What Next for Edinburgh Investment Trust?

While his successor has not yet been announced, Neil Woodford will be leaving his position as manager of the Edinburgh Investment Trust in April

Jackie Beard, FCSI 17 October, 2013 | 9:51AM

The news this week that Neil Woodford will be leaving Invesco in April 2014 has rocked the fund world. While there’s no need for a panic reaction, it does give rise to a number of questions. And at Edinburgh Investment Trust, there are still some unknowns.

The board of directors at Edinburgh Investment Trust (EDIN) don’t have to announce an immediate replacement in the way that asset management firms do when a star manager resigns. In the latter scenario, there can be some quick internal reshuffling to ensure the best fit for that fund and the response time is rapid.

In the investment trust sector, the board is free to look beyond the auspices of the Invesco UK Equity team. While their contract for the fund’s management is with Invesco, that can be terminated with three months’ notice, so it could be a while before we have clarity on the fund’s future management.

That’s all well and good; shareholders have the benefit of an independent board who will choose their next fund manager, rather than an internal committee. But as long as it’s not known who the replacement will be, there is uncertainty surrounding the fund’s future shape and uncertainty breeds fear.

We’ve seen that clearly in the last two days since the announcement from Invesco. Having been trading at a fairly stable premium to net asset value since the summer, in the region of 5%, the fund has rapidly moved to a discount in just the last two days and more than 2 million shares have changed hands.

This isn’t a board with a history of sitting on the sidelines. Granted, five of the six directors have only been in situ since after Woodford took over the fund’s management. Nonetheless, their legacy is one of action and of not being afraid to make bold moves. Prior to Invesco’s appointment, the fund had less of an income remit and was managed by several managers at Fidelity. Before Fidelity, it was Edinburgh Fund Managers—moving this mandate away from EFM to Fidelity helped seal the fate of EFM and it was subsumed into Aberdeen through acquisition.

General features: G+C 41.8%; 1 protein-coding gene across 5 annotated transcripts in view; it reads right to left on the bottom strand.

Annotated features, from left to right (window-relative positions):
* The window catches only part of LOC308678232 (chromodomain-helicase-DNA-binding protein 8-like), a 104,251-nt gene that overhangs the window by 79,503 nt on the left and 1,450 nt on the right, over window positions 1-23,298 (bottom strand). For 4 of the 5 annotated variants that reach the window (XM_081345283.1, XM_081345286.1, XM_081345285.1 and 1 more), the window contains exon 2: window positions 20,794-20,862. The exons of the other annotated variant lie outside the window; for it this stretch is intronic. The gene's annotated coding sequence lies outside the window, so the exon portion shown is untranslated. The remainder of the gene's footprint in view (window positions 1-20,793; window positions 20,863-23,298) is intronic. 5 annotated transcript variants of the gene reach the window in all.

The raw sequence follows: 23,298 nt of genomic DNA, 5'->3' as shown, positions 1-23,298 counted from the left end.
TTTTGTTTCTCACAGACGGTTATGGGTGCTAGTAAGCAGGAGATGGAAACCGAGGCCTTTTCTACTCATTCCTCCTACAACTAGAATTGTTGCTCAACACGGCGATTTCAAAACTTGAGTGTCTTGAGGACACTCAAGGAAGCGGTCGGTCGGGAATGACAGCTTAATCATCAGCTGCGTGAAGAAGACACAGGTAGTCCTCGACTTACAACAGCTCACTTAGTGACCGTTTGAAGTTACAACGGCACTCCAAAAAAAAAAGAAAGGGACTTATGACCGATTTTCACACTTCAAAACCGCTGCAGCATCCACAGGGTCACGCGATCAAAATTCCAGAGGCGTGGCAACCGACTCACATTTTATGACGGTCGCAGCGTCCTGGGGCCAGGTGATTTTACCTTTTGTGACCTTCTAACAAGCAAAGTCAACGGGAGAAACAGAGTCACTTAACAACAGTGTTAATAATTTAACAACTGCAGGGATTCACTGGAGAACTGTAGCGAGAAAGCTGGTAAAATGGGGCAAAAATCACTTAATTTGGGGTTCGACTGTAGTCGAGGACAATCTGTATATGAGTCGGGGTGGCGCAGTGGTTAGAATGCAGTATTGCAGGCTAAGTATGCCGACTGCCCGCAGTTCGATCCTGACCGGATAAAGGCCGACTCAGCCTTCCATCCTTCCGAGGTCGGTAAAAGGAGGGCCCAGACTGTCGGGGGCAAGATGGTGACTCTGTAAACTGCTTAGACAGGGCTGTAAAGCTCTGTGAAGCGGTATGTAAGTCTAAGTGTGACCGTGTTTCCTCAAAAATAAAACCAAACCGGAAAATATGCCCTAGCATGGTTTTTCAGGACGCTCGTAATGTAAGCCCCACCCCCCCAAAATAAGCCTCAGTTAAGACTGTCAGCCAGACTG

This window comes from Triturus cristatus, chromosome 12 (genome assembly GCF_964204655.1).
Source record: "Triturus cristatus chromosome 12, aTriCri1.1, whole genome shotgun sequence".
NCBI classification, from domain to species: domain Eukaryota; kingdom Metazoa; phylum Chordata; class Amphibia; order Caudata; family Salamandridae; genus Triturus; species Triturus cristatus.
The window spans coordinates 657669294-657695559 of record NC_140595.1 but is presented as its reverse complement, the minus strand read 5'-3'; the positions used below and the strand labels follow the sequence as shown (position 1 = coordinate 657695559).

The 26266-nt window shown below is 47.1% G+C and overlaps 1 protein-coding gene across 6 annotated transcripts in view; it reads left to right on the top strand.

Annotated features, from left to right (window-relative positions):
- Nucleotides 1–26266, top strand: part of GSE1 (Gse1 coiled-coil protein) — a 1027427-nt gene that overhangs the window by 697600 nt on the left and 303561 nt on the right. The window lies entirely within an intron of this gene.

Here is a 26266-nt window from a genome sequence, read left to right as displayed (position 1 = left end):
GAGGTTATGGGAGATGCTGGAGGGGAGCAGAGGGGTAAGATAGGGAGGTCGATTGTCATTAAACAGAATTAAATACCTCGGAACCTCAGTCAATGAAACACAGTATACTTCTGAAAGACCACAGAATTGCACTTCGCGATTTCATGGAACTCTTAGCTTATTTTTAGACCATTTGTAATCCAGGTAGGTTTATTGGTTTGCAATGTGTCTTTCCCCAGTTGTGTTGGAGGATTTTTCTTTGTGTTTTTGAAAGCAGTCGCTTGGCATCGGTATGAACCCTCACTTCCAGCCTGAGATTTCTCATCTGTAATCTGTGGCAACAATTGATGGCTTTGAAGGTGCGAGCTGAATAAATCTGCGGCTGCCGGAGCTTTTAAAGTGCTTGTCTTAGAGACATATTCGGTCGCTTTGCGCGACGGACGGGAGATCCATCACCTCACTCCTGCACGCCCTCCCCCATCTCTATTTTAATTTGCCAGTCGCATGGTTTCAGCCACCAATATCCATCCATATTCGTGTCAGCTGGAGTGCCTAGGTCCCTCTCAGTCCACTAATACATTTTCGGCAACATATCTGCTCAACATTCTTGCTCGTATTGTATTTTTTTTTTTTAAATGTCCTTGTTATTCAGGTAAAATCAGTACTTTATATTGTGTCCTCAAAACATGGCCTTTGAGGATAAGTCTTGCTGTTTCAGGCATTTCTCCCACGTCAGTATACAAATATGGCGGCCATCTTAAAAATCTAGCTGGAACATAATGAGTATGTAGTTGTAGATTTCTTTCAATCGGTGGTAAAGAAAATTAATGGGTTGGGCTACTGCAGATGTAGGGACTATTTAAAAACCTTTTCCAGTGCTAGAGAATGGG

For now, shareholders in EDIN have no reason to panic, in our view. Woodford remains at the fund until April 2014, or until the board say otherwise. Arguably, with the fund trading at a discount once again, for a long-term investment it could be an interesting time to reconsider the fund. We need clarity on the fund’s future management, but that discount has the potential to revert back quickly if the incoming manager is a known entity with a strong track record—from Invesco or elsewhere. When the board announced that the mandate was transferring to Woodford from Fidelity, the fund moved from a mid-teens discount to a premium in just months. It’s one to watch for sure.

The information contained within is for educational and informational purposes ONLY. It is not intended nor should it be considered an invitation or inducement to buy or sell a security or securities noted within nor should it be viewed as a communication intended to persuade or incite you to buy or sell security or securities noted within. Any commentary provided is the opinion of the author and should not be considered a personalised recommendation. The information contained within should not be a person's sole basis for making an investment decision. Please contact your financial professional before making an investment decision.

Securities Mentioned in Article

Security NamePriceChange (%)Morningstar
Edinburgh Investment Ord611.00 GBX-2.40

About Author

Jackie Beard, FCSI

Jackie Beard, FCSI  is Director of Manager Research Services, Morningstar EMEA

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